Hosted by Welfare and Education Manager and former Parramatta Eels player, Dean Widders, the speakers covered a range of topics about key issues.
"I thought it was a great success; we talked about educating people, giving people insight and inspiring people, and I thought today was really great for that," Widders said.
"The presenters gave us some great stories, and some insight into closing the gap with indigenous Australia."
The NRL is proud to be at the forefront of engaging with and supporting the Indigenous community for our teams, and Widders says it will continue for years to come.
"Rugby league is the most important game in indigenous communities, and one of the biggest ways we can create positive change," he said.
"Our players are heroes and role models in the indigenous community, and if we can continue to send positive messages about the game and what difference it can make in our communities, there's always hope for Aboriginal people in the future."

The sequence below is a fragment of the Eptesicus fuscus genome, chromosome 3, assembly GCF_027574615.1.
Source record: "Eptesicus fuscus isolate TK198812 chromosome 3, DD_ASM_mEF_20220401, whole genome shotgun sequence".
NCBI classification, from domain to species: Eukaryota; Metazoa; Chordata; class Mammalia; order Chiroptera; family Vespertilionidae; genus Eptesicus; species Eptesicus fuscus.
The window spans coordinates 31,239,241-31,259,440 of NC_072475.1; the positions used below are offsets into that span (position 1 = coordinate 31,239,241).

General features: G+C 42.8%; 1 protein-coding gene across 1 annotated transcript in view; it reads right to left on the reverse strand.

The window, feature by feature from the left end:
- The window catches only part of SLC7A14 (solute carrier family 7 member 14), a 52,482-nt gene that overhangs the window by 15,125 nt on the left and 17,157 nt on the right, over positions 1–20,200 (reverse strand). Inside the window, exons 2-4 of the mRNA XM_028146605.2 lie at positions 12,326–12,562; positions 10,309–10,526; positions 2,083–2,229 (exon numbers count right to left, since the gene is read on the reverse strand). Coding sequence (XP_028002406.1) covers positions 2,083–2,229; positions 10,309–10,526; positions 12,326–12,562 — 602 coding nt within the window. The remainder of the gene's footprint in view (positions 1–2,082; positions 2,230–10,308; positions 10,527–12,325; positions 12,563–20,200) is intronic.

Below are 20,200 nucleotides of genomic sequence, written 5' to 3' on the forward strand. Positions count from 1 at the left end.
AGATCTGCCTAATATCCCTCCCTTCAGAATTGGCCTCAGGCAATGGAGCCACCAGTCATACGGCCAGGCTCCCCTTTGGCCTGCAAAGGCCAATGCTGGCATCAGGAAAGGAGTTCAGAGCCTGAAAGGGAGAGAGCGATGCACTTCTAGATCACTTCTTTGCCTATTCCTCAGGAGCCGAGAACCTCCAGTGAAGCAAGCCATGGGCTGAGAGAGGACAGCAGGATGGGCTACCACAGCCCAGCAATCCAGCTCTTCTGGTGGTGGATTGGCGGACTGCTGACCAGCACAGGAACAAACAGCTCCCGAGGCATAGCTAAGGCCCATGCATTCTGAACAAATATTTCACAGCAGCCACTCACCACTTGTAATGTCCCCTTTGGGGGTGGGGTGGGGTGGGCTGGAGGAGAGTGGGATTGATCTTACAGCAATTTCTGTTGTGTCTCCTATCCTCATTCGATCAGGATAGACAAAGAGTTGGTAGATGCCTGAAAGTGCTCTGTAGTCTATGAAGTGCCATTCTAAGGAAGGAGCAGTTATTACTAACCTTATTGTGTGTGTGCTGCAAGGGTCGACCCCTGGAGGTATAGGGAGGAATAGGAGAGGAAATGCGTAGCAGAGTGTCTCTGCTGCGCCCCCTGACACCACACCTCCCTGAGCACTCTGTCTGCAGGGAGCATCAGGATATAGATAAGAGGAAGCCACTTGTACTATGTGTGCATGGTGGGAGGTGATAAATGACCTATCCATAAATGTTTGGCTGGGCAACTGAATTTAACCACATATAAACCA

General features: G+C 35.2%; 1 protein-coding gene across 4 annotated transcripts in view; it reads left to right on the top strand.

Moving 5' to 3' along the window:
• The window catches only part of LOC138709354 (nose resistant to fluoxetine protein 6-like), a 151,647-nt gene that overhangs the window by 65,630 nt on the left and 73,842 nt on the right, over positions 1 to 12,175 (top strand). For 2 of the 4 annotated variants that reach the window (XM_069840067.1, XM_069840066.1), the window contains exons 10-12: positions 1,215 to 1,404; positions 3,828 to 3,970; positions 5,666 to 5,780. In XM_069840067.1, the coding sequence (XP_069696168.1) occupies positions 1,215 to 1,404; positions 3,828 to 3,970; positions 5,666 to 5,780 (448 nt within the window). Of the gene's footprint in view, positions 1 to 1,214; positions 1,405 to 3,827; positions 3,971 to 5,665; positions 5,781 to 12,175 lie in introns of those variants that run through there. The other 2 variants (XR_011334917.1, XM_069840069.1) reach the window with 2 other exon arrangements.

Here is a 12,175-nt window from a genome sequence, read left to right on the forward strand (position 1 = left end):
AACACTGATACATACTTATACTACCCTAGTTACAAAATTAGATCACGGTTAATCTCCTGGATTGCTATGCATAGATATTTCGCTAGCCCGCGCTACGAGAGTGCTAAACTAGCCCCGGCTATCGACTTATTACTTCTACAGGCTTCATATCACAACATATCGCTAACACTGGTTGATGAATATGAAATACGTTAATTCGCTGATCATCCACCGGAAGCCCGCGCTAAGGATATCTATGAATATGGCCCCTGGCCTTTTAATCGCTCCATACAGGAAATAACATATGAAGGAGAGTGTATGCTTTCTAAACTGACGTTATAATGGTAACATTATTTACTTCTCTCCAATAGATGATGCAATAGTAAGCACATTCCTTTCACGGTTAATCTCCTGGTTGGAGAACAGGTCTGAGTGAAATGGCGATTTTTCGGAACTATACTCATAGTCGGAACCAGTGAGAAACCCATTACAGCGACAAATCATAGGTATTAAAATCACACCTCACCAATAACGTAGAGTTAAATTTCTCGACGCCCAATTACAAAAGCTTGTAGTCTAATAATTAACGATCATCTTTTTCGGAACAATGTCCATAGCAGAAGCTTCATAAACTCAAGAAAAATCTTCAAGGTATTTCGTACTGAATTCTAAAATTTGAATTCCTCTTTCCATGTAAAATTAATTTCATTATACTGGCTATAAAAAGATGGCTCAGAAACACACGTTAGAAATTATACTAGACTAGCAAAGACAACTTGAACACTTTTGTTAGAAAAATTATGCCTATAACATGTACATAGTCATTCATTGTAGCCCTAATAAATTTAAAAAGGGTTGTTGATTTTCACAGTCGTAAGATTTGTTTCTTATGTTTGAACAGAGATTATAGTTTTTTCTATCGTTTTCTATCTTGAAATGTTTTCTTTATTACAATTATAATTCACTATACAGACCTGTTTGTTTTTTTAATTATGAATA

Speaking about Parramatta Eels' initiatives with the Indigenous community, including our deal with the Northern Territory government, Dean says it's an exciting venture ahead.
"They love the game in Darwin, the young indigenous kids will love seeing the Eels there, and it's a great opportunity for the NRL players to see a different culture," he said.
"A lot come from Sydney and [Pacific Islands] as well, so it's great for them to go up there and see a different culture."
Click here to find out more about the Close the Gap initiative.